The nation's urban centers remained strong magnets for people commuting to their jobs in the 1990s despite substantial economic growth in the suburbs, according to Census Bureau data released today. From New York City to Los Angeles, the number of workers who commuted from the suburbs to counties at the center of metropolitan areas continued to eclipse the number of workers who traveled from central counties, where the big cities are, to the suburbs. ''The central county still dominates the direction of commuting in most of metropolitan America,'' says Robert Lang, director of the Metropolitan Institute at Virginia Tech. ''The center holds.''
ANOTHER feature of the Libeskind plan that is almost sure to change is the 1,776-foot tower, though the architect said last week that he "would not give up" that height. Besides the symbolic value, 1,776 feet would be almost exactly the altitude of the broadcast mast on the north tower of the trade center. But will the broadcasters come? "We would love to be on that tower," said Edward Grebow, president of the Metropolitan Television Alliance, composed of 11 New York area stations. "The problem is the timing." The broadcasters are planning a 2,000-foot tower, designed by Kohn Pedersen Fox, in Bayonne, N.J. ... "We're going to build a 2,000-foot tower in Bayonne," Mr. Grebow said. "That will dwarf the Libeskind tower at the trade center, which, believe us, is not what we want but where we are being forced to go."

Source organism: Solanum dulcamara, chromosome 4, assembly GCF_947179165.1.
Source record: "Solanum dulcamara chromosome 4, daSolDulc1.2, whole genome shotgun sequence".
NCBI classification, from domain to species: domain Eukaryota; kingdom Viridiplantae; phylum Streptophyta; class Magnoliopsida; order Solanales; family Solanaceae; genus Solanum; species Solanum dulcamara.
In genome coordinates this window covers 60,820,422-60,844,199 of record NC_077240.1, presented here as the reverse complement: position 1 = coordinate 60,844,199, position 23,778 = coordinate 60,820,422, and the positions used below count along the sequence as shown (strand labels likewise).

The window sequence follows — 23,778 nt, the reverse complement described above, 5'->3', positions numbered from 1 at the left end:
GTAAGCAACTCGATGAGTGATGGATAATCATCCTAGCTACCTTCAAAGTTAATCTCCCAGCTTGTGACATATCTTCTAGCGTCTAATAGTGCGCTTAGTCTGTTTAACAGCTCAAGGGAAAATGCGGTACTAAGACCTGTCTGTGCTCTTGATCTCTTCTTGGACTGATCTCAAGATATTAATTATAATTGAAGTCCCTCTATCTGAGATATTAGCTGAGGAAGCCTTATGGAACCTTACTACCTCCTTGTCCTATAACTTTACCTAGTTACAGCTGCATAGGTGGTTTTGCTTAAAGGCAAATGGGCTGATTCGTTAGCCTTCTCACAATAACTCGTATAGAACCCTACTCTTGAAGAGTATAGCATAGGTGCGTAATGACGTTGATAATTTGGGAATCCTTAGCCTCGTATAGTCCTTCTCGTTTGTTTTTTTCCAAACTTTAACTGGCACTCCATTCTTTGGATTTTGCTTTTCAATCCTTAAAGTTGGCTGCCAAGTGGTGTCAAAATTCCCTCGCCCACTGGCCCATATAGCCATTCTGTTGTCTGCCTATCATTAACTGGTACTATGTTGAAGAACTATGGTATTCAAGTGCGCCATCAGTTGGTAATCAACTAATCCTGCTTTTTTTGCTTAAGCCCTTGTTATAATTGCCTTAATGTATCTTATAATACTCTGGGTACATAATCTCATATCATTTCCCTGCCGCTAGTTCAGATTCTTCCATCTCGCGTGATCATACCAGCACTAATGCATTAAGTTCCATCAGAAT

A defining characteristic of New York City is its economic diversity, the juxtaposition of people of disparate circumstances in limited space. The gap between top and bottom is greater in New York than in most cities in the country, and people at the extremes often live closer together. In the 1990's the disparity in many neighborhoods became more pronounced, census data show. As the economy boomed, income inequality grew. And as the population swelled and real estate prices soared and crime waned, the affluent pushed deeper into neighborhoods they had once shunned.
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